Figs. 6 through 10 inclusive show an application of a modified form of the wire-mesh belting of the invention. An annular conveyer consists of laterally extending wire rods 2|, which are helically crimped from endy to end. The rods however, differ from those of the band just described in that the bights formed by crimping are progressively increased in pitch from the inner to the outer edge of the band, so that the lateral boundaries of each wire diverge, presenting a tapered appearance. While crimped wire of uniform pitch may be employed in this turn-table, tapering the rods permits the construction of a circular band of minimum radius. The wires 2| are loosely interlocked at each crimp presenting a mesh conveyer band similar to that of the sorting table just described, and the turned-in outer' ends of adjacent rods are bent alternately up and downv so that they may pass each other when the edge of the band is collapsed. The endless band is also provided with one or more circumferential coil springs 22 threaded through the meshes of the band which by their tension counteract any tendency of the mesh to buckle and maintain a flat surface.
The annular band just described is folded in hall over a semi-circular frame, comprising an arcuate member 23 at the inner edge of the band and a member 2d adjacent the outer edge. One or more semi-circular :dat tracks 25, as shown in l Fig '1, are provided between the edges of the band to support the mid-section of its upper working half. At its substantially horizontal diametric fold the band passes over a cylindrical nosing at each side. The ldle lower half of the band is supported by suitable tracks or guiding members not shown to prevent undue sagging of the belt.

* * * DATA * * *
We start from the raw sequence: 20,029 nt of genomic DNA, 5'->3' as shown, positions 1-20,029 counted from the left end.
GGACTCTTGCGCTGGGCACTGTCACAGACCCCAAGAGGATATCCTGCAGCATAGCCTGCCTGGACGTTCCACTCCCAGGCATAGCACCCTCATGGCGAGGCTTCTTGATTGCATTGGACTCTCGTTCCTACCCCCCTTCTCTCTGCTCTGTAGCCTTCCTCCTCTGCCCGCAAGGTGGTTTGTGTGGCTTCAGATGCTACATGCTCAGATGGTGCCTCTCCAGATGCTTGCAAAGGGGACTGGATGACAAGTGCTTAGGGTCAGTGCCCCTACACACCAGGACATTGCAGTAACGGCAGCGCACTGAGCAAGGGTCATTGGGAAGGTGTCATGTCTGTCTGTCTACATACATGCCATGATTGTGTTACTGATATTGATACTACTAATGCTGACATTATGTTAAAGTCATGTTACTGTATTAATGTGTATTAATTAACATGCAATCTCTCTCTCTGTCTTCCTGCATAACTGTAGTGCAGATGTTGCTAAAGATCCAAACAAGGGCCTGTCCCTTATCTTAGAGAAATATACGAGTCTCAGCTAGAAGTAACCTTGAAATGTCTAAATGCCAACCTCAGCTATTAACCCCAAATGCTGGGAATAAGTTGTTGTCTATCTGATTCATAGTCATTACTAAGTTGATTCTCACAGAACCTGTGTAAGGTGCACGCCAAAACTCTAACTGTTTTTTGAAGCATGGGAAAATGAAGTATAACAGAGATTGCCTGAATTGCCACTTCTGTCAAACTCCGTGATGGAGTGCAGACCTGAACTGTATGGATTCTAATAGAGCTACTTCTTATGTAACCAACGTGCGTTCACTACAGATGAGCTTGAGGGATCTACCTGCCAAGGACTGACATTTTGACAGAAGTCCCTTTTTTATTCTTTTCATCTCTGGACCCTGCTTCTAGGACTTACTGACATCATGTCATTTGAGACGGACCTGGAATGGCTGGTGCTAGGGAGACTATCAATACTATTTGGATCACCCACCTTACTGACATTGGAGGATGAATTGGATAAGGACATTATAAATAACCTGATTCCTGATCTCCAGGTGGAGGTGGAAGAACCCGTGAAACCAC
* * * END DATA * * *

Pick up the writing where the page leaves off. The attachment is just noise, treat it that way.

A preferred'form of nosing shown in Fig. 8 consists of a shaft 23 journaled at its ends and provided with a plurality of cylindrical rollers 21 of equal diameter which support the mesh band intermediate its edges. The shafts 2t at their lnner ends are coupled to a pair of drive shafts 21 and 28 which are driven at identical speeds in opposite directions by a geared transmission 29, which is coupled to a motor, not shown, by a belt from pulley 33.
The conveyer is driven from shaft 23 by a circumferential drive chain 3i attached around the outer edge of the band,as shown in detail in Figs. '1 and 8. The chain is of the well-known roller type articulated vertically and horizontally to enable it to travel around the outer arc of the frame, as well as over the nosing. At suitably spaced intervals along the chain depending lugs 32 support the wires. The lugs 32 are secured to the horizontal pintles of chain 3l by angle brackets 33.
A rail 34 is secured to the inside of the frame member 24 providing a semi-circular guide and support for the drive chain 3|. Referring to Fig.
'7, rail 34 is of substantial height and is fixed at its lower edge in spaced relation to theframe member 245. It thus offers a horizontal track for the links of the chain and provides a ,vertical guiding surface facing outward.
Angle brackets 35 extending horizontally outward are secured to pintles of the chain 3i, at or near each of the conveyer attachment lugs 32. Rollers 36 are journaled to travel on the vertical outer face of the rail and hold the chain 3l and the con/eyer band in place against inward tension and the driving forces. At each nosing of the turn-table the chain 3l passes over a drive sprocket 39 fixed to shaft 26.